Some municipalities have suffered serious cyberattacks, such as being locked out of their digital files until they pay ransom for the key to unlock. The Multi-State Information Sharing and Analysis Center, the National Governors Association, and the National Association of State Chief Information Officers have outlined key steps to strengthen protections against such attacks. You may find the outline here.
National Multidistrict Opiate Litigation
About 3,000 municipalities have filed suit in federal and state courts alleging that manufacturers of prescription opioids misrepresented the risks posed by their products and failed to monitor suspicious orders. The federal cases have been consolidated in an Ohio Federal District Court under the name In re: National Prescription Opiate Litigation, MDL 2804 (N.D. Ohio). On August 6, that District Court held a hearing to determine whether to approve certification of an opt-out class comprising all municipalities in the U.S., regardless of whether they have filed claims, to negotiate a settlement with the defendants. While, as of this writing, the judge has not ruled, he indicated support for approving the certification of such a class and the initiation of settlement discussions. We’ll keep you updated.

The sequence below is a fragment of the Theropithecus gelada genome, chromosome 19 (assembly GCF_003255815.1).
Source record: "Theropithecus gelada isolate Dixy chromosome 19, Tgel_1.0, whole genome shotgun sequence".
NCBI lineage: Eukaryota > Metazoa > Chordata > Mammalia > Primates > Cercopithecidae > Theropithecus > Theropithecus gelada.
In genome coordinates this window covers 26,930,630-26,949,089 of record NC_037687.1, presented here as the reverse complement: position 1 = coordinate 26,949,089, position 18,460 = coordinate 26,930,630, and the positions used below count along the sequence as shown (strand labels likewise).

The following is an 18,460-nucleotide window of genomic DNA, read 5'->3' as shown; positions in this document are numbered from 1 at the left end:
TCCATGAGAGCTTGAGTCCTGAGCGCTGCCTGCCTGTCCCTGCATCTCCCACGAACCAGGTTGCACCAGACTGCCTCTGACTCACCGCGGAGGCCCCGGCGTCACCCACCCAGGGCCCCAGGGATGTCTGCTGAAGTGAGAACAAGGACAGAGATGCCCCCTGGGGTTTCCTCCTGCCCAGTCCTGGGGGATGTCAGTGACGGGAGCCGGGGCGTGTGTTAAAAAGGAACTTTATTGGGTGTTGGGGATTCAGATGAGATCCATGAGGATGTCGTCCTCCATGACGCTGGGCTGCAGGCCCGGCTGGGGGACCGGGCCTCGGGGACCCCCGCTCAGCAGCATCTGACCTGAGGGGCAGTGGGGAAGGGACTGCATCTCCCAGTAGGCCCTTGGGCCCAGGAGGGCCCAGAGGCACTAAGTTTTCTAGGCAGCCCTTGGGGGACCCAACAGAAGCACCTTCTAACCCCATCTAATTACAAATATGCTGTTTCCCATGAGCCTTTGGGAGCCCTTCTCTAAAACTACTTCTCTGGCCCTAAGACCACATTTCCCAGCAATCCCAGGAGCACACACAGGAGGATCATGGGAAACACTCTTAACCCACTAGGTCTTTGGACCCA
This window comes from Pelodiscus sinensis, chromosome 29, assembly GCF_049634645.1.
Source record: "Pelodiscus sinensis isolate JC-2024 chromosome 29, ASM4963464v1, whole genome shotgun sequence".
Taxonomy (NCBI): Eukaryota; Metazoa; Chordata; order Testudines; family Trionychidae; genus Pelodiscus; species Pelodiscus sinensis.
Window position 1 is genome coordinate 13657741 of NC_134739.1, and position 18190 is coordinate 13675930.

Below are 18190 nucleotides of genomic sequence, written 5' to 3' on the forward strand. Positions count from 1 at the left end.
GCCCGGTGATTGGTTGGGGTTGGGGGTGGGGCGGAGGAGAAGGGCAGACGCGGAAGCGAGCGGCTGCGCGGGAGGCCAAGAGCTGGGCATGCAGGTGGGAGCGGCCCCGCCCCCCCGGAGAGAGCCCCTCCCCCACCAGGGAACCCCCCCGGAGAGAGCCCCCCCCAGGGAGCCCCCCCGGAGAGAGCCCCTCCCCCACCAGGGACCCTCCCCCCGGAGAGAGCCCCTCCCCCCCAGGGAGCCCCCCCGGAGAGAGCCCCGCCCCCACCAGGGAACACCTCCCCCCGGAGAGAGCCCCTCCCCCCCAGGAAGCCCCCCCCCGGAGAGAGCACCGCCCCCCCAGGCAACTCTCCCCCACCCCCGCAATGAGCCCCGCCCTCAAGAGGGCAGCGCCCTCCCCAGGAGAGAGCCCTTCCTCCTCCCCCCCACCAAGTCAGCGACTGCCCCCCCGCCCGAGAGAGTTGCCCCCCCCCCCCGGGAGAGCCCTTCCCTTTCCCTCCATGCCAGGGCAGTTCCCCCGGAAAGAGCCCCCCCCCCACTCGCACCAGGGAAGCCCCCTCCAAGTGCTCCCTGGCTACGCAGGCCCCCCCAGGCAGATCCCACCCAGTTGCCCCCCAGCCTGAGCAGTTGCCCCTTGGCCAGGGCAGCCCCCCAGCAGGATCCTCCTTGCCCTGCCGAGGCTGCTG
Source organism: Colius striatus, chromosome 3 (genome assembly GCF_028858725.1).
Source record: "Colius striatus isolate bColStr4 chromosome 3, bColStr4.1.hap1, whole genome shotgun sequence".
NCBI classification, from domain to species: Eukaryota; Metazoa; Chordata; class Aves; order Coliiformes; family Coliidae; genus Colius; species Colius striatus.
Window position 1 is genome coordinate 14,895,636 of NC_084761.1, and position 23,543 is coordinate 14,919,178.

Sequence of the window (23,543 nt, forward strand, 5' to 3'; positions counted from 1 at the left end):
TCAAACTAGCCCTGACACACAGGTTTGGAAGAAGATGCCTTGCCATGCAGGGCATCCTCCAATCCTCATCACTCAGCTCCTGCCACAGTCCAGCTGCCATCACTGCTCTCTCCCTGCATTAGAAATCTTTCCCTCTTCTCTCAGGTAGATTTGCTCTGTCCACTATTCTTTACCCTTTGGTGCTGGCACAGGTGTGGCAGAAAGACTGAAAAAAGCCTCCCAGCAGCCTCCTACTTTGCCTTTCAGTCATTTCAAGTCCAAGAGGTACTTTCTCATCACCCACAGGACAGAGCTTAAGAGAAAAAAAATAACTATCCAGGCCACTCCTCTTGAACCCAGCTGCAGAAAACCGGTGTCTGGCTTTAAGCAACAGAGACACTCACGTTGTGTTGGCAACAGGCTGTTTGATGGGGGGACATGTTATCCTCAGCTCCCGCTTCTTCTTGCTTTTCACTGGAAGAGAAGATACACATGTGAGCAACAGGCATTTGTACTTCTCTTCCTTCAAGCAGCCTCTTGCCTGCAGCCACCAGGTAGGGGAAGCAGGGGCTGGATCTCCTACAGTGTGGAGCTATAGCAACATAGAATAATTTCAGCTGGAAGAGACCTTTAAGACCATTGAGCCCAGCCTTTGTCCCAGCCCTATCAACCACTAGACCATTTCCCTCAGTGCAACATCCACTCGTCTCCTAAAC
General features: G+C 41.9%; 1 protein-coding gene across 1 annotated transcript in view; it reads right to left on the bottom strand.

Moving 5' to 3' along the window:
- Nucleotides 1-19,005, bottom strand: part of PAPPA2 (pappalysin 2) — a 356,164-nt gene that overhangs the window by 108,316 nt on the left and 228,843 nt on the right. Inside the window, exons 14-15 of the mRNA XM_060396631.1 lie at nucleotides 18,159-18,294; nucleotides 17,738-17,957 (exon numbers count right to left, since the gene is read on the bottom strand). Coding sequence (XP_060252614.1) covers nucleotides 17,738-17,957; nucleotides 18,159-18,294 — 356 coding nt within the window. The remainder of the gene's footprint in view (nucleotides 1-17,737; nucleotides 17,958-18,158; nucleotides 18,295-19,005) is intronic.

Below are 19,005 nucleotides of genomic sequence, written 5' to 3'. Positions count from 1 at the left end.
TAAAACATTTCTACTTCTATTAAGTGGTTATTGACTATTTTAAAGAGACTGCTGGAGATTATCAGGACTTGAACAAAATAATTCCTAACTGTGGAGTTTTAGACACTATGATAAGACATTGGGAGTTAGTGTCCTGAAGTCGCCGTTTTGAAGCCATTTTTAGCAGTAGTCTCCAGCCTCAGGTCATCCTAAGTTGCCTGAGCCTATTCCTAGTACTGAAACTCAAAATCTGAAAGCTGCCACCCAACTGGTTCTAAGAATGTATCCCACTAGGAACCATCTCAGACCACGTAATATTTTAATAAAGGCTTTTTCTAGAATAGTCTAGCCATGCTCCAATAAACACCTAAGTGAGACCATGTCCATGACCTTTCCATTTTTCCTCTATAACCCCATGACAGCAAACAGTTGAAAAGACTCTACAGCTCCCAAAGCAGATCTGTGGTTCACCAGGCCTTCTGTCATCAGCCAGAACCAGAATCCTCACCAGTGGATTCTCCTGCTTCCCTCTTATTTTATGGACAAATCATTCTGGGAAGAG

Question: What are the official state cat and state dog of Massachusetts? For extra credit: In what year were each designated?
Last issue's question: Who gave Hemingway his first polydactyl cat and what is his connection to Massachusetts?
Answer: Captain Stanley Dexter, a sailor from Massachusetts. Ray recalls that he was told that Captain Dexter was from Tewksbury, but we have not obtained verification.
Winner: Congratulations to that trivia star, Mark Abrahams of The Abrahams Group. But honorable mention to Jane Kinsella, DPW Director of Reading, who included the name of the cat, “Snow White.”

Local options at work.